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  • Roger S. Conrad

Outlook 2016: Energy Prices

By Elliott H. Gue on Jan. 17, 2016

Our calls on crude-oil prices over the past year have been spot on for the most part. Although our macro calls haven’t saved our Portfolios from the carnage, we have avoided many of the worst performers, used hedges to provide some upside protection and set ourselves up to profit from the down-cycle’s final chapters.

We began to grow concerned about a potential downdraft in the price of West Texas Intermediate (WTI) crude oil in late 2013 and added American Airlines (NSDQ: AAL) to the portfolio as a hedge in January 2014. (See Commodity Price Outlook for 2014 and Buy the Friendly Skies.)

A year ago, the consensus outlook called for a V-shaped recovery in oil prices after the selloff in late 2014, with far too many pundits remembering the sharp rebound after commodity prices collapsed in late 2008 and early 2009.

We warned investors to regard any bounce in oil prices in spring 2015 as a head fake and called for the commodity to retrench to $40 per barrel in 2015 and average $50 per barrel for a prolonged period. Based on this out-of-consensus call, we highlighted a number of names that benefit from a decline in crude-oil prices, including American Airlines, Royal Caribbean Cruises (Oslo: RCL, NYSE: RCL) and two convenience-store operators. (See The Demand Side Beckons.)

And in early 2015, we updated our forecast for crude-oil prices, calling for WTI to slip to as low as $30 per barrel over the coming year, followed by a modest recovery to a trading range of $40 to $60 per barrel.

In late April, we reiterated our skepticism regarding the spring rally in oil prices and energy stocks and suggested that investors take advantage of additional rallies to pare exposure to weaker names. We reiterated this call on several occasions in May and June, emphasizing that oil prices hadn’t bottomed yet.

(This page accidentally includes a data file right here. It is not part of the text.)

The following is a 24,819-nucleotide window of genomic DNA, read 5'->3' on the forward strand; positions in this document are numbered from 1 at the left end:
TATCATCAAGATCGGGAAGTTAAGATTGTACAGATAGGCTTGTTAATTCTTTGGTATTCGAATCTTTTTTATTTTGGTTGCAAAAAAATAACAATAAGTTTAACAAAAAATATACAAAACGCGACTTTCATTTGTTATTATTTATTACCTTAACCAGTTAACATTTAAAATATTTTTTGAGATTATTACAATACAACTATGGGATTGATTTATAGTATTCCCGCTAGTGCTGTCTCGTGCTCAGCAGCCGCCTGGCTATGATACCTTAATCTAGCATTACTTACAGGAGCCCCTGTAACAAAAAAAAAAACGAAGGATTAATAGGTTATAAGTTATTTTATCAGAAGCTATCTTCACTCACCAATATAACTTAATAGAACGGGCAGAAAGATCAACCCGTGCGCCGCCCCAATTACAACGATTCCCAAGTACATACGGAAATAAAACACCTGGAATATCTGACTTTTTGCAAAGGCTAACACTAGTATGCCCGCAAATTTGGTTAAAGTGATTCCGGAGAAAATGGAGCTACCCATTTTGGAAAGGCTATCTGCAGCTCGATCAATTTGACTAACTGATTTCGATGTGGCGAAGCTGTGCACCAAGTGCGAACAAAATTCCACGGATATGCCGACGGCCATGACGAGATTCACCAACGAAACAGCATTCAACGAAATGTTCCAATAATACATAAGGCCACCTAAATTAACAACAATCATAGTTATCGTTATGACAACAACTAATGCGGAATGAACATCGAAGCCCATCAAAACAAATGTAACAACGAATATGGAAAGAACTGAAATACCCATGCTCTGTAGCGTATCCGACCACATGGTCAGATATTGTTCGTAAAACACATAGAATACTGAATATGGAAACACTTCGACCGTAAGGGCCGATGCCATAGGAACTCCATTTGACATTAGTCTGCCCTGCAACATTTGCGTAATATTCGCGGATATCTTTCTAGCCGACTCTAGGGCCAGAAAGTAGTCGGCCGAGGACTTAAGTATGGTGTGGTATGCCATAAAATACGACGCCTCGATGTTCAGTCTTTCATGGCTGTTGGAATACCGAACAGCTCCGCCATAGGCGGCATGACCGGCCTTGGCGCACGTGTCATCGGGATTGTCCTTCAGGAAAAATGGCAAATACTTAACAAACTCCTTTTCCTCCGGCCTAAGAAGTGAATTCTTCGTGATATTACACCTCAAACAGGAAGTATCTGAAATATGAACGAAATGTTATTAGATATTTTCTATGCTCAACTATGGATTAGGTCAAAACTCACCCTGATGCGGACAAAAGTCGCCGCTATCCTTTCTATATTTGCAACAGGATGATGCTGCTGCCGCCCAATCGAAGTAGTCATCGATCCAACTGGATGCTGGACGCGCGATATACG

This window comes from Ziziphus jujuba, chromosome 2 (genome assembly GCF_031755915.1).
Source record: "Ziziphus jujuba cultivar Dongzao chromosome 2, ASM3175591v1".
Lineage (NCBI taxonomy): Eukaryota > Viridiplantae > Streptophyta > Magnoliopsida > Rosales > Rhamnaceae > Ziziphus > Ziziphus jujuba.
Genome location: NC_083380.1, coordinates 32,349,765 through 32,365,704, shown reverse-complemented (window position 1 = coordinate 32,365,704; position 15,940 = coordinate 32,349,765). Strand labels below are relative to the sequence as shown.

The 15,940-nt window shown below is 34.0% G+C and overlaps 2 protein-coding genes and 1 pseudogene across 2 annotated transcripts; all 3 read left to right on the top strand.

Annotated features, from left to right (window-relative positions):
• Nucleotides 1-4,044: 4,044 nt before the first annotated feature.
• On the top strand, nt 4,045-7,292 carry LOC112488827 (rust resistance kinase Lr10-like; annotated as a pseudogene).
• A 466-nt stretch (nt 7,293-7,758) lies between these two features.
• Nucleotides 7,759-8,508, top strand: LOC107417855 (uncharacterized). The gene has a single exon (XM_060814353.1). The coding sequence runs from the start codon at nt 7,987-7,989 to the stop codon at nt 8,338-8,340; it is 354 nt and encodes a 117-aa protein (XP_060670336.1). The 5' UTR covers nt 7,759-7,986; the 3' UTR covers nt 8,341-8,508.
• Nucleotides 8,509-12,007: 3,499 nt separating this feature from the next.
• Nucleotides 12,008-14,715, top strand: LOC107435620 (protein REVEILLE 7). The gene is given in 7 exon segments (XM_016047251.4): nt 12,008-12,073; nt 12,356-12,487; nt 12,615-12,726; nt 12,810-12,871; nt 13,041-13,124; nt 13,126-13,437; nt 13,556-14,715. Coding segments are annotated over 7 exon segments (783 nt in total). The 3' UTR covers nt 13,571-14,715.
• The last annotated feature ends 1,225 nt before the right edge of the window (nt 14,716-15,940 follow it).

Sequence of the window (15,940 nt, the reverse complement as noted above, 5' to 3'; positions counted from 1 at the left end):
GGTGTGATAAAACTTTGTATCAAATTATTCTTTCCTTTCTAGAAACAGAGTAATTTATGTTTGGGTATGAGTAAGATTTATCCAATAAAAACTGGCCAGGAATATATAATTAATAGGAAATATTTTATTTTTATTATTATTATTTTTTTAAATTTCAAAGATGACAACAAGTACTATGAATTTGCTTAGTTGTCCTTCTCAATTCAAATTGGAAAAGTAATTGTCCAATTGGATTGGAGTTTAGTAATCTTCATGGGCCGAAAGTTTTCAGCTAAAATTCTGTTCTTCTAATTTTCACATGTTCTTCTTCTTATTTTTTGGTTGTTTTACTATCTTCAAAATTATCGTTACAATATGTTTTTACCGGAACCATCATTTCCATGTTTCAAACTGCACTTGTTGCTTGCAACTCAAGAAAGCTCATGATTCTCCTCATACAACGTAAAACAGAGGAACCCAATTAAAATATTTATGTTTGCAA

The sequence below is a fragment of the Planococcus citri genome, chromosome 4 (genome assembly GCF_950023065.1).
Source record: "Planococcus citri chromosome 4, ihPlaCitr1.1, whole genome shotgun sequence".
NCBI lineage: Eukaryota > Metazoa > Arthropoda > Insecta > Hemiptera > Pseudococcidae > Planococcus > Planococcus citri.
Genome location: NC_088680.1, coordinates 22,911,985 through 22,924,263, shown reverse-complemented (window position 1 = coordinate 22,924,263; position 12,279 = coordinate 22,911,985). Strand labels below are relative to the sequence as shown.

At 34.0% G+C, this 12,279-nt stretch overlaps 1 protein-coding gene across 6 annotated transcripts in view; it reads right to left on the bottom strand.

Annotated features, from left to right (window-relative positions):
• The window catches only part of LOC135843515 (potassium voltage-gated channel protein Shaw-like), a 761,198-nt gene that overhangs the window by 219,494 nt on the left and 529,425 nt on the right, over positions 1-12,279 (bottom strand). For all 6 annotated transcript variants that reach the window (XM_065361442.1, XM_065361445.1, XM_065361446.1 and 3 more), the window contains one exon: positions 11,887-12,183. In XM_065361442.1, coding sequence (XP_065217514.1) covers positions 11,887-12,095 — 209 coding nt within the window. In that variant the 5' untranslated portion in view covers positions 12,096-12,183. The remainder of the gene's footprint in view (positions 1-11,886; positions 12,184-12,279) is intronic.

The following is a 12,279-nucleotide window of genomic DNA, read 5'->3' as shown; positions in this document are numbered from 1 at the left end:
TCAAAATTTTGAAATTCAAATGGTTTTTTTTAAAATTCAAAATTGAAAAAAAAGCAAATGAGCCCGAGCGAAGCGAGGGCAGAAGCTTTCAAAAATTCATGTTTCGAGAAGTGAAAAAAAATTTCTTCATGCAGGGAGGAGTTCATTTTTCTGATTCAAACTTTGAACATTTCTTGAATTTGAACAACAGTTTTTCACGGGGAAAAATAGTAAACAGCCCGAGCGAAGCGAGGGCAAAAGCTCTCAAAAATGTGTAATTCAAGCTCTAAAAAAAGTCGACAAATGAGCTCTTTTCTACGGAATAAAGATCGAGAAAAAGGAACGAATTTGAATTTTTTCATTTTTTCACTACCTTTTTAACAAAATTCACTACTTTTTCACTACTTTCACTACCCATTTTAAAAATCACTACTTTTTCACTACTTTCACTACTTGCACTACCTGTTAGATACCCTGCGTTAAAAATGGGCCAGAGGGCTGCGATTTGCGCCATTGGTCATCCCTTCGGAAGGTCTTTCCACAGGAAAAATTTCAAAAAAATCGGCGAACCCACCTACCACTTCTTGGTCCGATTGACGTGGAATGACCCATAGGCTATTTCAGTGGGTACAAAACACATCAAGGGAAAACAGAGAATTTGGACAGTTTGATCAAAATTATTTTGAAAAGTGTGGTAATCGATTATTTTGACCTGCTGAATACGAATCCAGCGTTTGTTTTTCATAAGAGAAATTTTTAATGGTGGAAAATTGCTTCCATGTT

These concerns prompted us to add ProShares UltraShort Oil & Gas (NYSE: DUG) to the model Portfolio in July as a way to hedge against the likelihood of further downside in energy stocks.

This exchange-traded fund (ETF) delivers two times the inverse daily move in the Dow Jones Oil & Gas Index—in other words, the fund rallies when energy stocks decline. Investors who heeded our repeated calls to add this position sit on a 45 percent gain. 

More recently, we reiterated that Saudi Arabia wouldn’t waver in its strategy of privileging market share over oil prices; the run-up to OPEC’s most recent meeting in December 2015 yielded a bumper crop of ill-considered arguments about why the organization would change its tack.

And last month we updated our outlook for WTI, warning that the benchmark could slump to between $20 and $25 per barrel in the first quarter of 2016, followed by a recovery to the longer-term trading range of $40 to $60 per barrel in the back half of the year.

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  • Portfolios & Ratings


    • Elliott H. Gue

      Founder and Chief Analyst: Capitalist Times and Energy & Income Advisor

    • Roger S. Conrad

      Founder and Chief Analyst: Capitalist Times and Energy & Income Advisor